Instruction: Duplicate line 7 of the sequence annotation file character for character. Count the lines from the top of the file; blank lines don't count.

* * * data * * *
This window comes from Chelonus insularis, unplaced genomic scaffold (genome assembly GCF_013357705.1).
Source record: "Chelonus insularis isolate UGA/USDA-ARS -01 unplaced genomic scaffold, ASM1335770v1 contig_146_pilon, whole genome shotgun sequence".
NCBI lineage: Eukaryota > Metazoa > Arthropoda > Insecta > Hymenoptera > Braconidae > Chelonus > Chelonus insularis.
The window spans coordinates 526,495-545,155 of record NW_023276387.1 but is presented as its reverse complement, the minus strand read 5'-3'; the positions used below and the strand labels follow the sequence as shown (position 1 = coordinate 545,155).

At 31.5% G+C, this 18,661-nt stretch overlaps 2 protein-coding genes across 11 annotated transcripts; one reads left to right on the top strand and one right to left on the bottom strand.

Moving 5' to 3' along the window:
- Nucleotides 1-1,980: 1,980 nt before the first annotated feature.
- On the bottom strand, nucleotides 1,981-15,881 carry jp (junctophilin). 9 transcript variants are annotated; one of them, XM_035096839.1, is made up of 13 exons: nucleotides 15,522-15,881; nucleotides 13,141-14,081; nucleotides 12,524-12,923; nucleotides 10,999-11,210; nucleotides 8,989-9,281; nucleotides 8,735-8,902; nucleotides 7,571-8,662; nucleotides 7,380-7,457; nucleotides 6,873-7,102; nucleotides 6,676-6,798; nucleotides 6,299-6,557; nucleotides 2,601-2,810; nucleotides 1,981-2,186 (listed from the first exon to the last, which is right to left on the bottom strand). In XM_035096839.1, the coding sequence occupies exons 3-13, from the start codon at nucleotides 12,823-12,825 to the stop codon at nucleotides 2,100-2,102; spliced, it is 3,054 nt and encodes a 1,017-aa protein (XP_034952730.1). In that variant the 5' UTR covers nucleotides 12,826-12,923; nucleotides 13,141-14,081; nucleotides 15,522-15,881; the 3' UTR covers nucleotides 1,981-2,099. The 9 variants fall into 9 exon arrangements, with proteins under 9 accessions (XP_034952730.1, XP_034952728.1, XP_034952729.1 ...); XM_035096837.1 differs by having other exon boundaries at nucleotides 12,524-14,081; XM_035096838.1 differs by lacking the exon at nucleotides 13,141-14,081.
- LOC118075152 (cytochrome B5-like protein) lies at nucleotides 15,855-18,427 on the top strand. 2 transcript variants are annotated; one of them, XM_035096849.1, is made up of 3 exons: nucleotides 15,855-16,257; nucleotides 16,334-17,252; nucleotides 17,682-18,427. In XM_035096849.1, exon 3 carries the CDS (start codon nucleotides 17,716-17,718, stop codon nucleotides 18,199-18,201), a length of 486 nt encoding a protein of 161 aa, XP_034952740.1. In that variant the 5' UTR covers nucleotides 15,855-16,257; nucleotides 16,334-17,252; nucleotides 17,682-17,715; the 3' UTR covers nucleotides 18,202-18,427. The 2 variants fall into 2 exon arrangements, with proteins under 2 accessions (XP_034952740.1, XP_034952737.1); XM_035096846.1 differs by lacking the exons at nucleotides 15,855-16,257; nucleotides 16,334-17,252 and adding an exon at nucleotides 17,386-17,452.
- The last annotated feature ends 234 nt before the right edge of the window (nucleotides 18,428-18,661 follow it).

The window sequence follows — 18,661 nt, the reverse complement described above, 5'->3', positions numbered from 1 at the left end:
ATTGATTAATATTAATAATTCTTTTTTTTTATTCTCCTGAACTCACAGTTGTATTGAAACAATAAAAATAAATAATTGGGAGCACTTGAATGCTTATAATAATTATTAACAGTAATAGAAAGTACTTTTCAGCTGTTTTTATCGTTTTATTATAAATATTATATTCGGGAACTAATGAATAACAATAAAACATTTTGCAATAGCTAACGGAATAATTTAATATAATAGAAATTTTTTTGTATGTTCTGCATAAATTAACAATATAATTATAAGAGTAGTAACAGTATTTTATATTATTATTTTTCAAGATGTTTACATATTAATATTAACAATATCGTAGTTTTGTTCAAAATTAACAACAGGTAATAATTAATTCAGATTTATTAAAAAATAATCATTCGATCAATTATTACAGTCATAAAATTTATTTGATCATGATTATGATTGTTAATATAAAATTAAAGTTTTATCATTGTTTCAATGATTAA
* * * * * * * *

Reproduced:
- Nucleotides 1-1,980: 1,980 nt before the first annotated feature.